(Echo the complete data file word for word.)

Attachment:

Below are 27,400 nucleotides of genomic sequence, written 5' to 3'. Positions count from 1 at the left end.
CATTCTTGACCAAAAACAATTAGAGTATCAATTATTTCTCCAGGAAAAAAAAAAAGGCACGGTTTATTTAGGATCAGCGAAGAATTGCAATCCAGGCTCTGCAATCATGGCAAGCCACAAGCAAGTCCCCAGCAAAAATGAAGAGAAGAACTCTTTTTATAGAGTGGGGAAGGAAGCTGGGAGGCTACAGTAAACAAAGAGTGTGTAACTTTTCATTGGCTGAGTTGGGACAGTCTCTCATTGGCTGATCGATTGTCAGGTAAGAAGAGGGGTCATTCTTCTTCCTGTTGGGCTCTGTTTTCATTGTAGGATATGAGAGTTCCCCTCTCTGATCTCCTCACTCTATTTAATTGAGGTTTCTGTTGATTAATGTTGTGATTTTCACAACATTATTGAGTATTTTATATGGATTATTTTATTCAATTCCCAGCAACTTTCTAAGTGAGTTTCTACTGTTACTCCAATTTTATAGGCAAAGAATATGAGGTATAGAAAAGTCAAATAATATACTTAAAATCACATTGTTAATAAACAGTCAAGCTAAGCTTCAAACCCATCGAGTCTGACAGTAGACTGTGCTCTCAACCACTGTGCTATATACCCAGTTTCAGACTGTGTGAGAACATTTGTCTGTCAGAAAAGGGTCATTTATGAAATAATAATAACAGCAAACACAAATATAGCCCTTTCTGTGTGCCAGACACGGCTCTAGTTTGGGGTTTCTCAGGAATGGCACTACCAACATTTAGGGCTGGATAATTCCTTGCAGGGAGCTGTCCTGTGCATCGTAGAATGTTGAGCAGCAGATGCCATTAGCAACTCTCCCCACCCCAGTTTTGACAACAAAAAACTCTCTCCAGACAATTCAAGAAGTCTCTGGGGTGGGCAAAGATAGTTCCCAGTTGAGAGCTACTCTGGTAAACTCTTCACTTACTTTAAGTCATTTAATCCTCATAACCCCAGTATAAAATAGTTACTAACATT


Below are 27,400 nucleotides of genomic sequence, written 5' to 3'. Positions count from 1 at the left end.
CATTCTTGACCAAAAACAATTAGAGTATCAATTATTTCTCCAGGAAAAAAAAAAAGGCACGGTTTATTTAGGATCAGCGAAGAATTGCAATCCAGGCTCTGCAATCATGGCAAGCCACAAGCAAGTCCCCAGCAAAAATGAAGAGAAGAACTCTTTTTATAGAGTGGGGAAGGAAGCTGGGAGGCTACAGTAAACAAAGAGTGTGTAACTTTTCATTGGCTGAGTTGGGACAGTCTCTCATTGGCTGATCGATTGTCAGGTAAGAAGAGGGGTCATTCTTCTTCCTGTTGGGCTCTGTTTTCATTGTAGGATATGAGAGTTCCCCTCTCTGATCTCCTCACTCTATTTAATTGAGGTTTCTGTTGATTAATGTTGTGATTTTCACAACATTATTGAGTATTTTATATGGATTATTTTATTCAATTCCCAGCAACTTTCTAAGTGAGTTTCTACTGTTACTCCAATTTTATAGGCAAAGAATATGAGGTATAGAAAAGTCAAATAATATACTTAAAATCACATTGTTAATAAACAGTCAAGCTAAGCTTCAAACCCATCGAGTCTGACAGTAGACTGTGCTCTCAACCACTGTGCTATATACCCAGTTTCAGACTGTGTGAGAACATTTGTCTGTCAGAAAAGGGTCATTTATGAAATAATAATAACAGCAAACACAAATATAGCCCTTTCTGTGTGCCAGACACGGCTCTAGTTTGGGGTTTCTCAGGAATGGCACTACCAACATTTAGGGCTGGATAATTCCTTGCAGGGAGCTGTCCTGTGCATCGTAGAATGTTGAGCAGCAGATGCCATTAGCAACTCTCCCCACCCCAGTTTTGACAACAAAAAACTCTCTCCAGACAATTCAAGAAGTCTCTGGGGTGGGCAAAGATAGTTCCCAGTTGAGAGCTACTCTGGTAAACTCTTCACTTACTTTAAGTCATTTAATCCTCATAACCCCAGTATAAAATAGTTACTAACATT